In addition, we propose to add at Sec.  425.204(c)(6) a requirement that, as part of the application process and upon request thereafter, the ACO must submit documents demonstrating that its ACO participants, ACO providers/suppliers, and other individuals or entities performing functions or services related to ACO activities are required to comply with the requirements of the Shared Savings Program. In the case of ACO participants, the evidence to be submitted must, consistent with our past guidance, include executed agreements or sample form agreements together with the first and last (signature) page of each form agreement that has been fully executed by the parties to the agreement.

However, we reserve the right, to request all pages of an executed ACO participant agreement to confirm that it conforms to the sample form agreement submitted by the ACO. We further propose at Sec.  425.116(c) that executed ACO participant agreements must also be submitted when an ACO seeks approval to add new ACO participants. The agreements may be submitted in the same form and manner as set forth in Sec.  425.204(c)(6). Finally, although we would not routinely request an ACO to submit copies of executed agreements with its ACO providers/suppliers or other individuals or entities performing functions or services related to ACO activities as part of the ACO’s application or continued participation in each performance year, we reserve our right to request this information during the application or renewal process and at any other time for audit or monitoring purposes in accordance with Sec.  425.314 and Sec.  425.316.

We believe that the proposed requirements regarding agreements between ACOs and ACO participants, together with our earlier guidance regarding good contracting practices, would enhance transparency between the ACO, ACO participants, and ACO professionals, reduce turnover among ACO participants, prevent misunderstandings related to participation in the Shared Savings Program, and assist prospective ACOs in submitting complete applications and requests for adding ACO participants. We believe that codifying these requirements would assist the ACO, ACO participants, and ACO providers/suppliers in better understanding the program and their rights and responsibilities while participating in the program. We solicit comment on the proposed new requirements and on whether there are additional elements that should be considered for inclusion in the agreements the ACO has with its ACO participants and ACO providers/suppliers.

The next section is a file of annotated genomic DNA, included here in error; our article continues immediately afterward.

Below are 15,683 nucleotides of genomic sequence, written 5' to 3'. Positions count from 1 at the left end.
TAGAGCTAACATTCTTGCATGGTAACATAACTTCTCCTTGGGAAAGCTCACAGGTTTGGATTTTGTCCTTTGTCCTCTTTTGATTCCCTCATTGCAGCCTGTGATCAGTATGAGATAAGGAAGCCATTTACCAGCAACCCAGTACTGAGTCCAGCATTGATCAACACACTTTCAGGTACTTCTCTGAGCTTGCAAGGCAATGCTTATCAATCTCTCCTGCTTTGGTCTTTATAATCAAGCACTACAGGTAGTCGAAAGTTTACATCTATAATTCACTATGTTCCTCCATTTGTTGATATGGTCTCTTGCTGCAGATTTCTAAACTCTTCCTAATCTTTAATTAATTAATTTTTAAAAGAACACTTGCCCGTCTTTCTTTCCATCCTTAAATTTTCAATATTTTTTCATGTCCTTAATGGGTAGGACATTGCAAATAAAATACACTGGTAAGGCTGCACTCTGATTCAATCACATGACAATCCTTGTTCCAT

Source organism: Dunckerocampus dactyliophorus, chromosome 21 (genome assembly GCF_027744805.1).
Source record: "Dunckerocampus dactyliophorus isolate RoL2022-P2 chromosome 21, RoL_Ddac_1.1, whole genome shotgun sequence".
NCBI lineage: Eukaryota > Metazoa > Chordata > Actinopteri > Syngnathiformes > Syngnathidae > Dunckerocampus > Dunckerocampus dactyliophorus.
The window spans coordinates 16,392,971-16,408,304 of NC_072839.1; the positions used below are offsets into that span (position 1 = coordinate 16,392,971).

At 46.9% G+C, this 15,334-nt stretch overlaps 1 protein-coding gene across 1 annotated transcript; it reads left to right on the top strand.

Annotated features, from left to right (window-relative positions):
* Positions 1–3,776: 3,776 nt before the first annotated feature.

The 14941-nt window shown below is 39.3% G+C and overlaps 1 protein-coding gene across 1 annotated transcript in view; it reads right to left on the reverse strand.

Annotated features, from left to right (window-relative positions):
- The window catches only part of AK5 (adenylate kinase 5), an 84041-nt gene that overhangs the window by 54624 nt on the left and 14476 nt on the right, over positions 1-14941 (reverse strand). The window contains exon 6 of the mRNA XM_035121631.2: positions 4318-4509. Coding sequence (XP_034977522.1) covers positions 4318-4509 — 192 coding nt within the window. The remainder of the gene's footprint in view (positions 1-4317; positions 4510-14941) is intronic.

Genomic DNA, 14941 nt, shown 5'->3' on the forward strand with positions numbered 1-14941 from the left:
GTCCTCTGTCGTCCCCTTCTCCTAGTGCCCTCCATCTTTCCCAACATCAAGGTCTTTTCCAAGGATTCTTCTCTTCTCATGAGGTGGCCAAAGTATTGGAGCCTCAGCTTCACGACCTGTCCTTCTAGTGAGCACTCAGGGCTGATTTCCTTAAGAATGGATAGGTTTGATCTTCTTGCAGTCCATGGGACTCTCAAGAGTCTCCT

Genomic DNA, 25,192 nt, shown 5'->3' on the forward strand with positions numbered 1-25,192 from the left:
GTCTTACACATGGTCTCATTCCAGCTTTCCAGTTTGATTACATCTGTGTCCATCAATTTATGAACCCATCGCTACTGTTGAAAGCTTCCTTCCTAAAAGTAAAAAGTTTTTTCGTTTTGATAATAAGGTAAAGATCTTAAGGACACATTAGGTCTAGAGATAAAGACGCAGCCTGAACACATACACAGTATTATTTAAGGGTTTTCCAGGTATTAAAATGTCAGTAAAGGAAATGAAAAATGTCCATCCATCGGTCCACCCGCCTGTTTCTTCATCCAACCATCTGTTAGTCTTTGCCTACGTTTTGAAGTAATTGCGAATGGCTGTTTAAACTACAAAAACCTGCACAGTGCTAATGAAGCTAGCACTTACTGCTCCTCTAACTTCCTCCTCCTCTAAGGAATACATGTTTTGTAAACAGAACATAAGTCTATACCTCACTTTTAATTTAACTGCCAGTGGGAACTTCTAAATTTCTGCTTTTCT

Major Revamp of Nursing Home Regulations Proposed By CMS

July 17th, 2015

Nursing Home Regulations Proposed Revision CMSThe Centers for Medicare & Medicaid Services (CMS) has release new proposed regulations that would implement the first major rewrite of the long-term care Conditions of Participation in over 25 years. The proposed regulations were published on On July 13, 2015 in proposed form and are subject to a 60 day comment period before CMS issues them in final form. It is possible that CMS would revise the proposed rules based on input from the public duringthe comment period.

By changing nursing home regulations, CMS intends to improve the quality of care and safety affecting long-term care residents. The proposed changes would implement a number of safeguards including some protections that were required under the Affordable Care Act.

Providers involved in the nursing home industry should study the proposed regulations and may wish to provide comments to CMS to be addressed prior to finalization of the proposed regulations. Some of the items addressed in the proposed regulations include:

- Regulations regarding reduction of unnecessary hospital readmissions and infections

-increased quality of resident care

- New requirements to assure training of nursing home staff

- increased focus on patients with dementia and prevention of elder abuse.

- New rules regarding staffing decisions.

- Rules that help assure that staff members have the right skill sets and competencies to provide person-centered care to residents.

- Increased emphasis on resident preferences when developing care plans.

- Improvements to the process of care planning and discharge planning

- Increased authority of dietitians and therapy providers to write orders in their areas of expertise subject to physician delegatino and state law compliance.

- Requiring greater food choice for residents.

- Updating of infection prevention and control programs and establishment of new requirements for infection prevention and control.

- Enhancement of nursing home resident rights

More details can be obtained by reviewing the proposed regulations. We will be issuing additional updates regarding topics that are covered in the proposed regulations as we review the proposal in greated depth.

John H. Fisher

Health Care Counsel
Ruder Ware, L.L.S.C.
500 First Street, Suite 8000
P.O. Box 8050
Wausau, WI 54402-8050

Tel 715.845.4336
Fax 715.845.2718